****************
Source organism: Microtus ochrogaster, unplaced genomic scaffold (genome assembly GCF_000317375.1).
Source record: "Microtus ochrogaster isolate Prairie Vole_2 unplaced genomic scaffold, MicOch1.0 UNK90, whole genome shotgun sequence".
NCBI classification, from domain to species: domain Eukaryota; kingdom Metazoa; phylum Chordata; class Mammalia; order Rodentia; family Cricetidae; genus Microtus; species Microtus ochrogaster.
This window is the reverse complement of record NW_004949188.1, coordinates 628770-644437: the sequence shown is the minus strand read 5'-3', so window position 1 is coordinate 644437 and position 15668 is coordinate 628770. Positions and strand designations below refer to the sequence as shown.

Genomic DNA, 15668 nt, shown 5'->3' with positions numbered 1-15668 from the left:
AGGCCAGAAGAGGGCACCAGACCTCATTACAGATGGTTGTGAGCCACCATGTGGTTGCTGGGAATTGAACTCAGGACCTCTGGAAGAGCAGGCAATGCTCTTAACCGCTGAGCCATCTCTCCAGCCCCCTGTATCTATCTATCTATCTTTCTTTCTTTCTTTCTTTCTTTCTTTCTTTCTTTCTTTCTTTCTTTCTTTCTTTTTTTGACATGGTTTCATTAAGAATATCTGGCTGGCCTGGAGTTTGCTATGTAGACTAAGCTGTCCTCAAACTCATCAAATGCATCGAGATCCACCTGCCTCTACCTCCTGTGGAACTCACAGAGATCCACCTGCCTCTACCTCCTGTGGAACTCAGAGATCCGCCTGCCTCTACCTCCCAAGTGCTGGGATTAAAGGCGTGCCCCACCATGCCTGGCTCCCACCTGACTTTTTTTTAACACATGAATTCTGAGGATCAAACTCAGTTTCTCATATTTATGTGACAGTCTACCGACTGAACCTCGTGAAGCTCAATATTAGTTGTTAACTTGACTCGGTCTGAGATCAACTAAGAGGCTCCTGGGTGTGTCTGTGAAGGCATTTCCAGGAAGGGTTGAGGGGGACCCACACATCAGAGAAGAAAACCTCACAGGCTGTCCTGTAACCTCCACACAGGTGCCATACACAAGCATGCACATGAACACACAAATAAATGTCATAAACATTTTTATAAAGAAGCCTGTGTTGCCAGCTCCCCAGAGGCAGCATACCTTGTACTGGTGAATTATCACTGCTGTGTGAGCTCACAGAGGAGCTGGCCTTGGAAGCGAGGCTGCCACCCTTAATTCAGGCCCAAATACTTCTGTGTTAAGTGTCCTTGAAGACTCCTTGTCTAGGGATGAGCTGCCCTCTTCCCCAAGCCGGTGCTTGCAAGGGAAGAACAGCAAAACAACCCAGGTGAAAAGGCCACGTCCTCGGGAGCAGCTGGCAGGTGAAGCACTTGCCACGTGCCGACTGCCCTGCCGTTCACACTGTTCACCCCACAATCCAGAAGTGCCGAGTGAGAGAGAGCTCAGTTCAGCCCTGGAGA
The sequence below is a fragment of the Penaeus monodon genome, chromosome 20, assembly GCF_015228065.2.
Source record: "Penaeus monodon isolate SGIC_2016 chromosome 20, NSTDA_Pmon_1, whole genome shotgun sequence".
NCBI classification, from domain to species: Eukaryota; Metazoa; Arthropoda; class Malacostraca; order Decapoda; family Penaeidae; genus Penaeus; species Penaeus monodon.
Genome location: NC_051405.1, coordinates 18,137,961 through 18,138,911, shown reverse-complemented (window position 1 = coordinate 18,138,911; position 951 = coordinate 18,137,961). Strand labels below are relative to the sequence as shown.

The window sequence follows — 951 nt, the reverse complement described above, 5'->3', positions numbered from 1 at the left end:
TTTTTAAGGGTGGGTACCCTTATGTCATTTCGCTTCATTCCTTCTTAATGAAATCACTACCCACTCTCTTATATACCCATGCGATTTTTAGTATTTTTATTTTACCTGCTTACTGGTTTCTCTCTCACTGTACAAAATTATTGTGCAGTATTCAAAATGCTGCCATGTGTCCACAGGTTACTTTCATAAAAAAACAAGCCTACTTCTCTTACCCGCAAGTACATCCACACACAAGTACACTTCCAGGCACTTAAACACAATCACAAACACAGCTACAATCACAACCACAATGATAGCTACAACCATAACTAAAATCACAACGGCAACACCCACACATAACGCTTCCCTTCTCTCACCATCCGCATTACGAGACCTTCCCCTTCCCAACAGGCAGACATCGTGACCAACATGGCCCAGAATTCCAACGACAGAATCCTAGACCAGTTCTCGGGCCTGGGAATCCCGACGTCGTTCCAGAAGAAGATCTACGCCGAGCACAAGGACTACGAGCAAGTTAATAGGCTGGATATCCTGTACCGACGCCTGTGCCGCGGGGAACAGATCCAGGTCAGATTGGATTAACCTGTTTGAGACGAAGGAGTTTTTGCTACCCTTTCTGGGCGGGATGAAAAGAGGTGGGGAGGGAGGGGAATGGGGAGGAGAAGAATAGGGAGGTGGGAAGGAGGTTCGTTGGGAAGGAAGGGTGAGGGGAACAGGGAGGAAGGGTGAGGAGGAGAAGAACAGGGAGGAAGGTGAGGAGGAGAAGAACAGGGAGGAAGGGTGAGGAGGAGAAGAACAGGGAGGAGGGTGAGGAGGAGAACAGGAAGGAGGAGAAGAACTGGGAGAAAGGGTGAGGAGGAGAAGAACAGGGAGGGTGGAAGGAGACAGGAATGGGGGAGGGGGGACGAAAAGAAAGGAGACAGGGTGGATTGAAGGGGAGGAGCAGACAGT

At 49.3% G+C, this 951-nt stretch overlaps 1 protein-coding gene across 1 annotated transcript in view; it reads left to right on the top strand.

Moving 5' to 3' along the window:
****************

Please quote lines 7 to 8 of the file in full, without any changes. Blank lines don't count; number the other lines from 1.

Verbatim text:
The sequence below is a fragment of the Penaeus monodon genome, chromosome 20, assembly GCF_015228065.2.
Source record: "Penaeus monodon isolate SGIC_2016 chromosome 20, NSTDA_Pmon_1, whole genome shotgun sequence".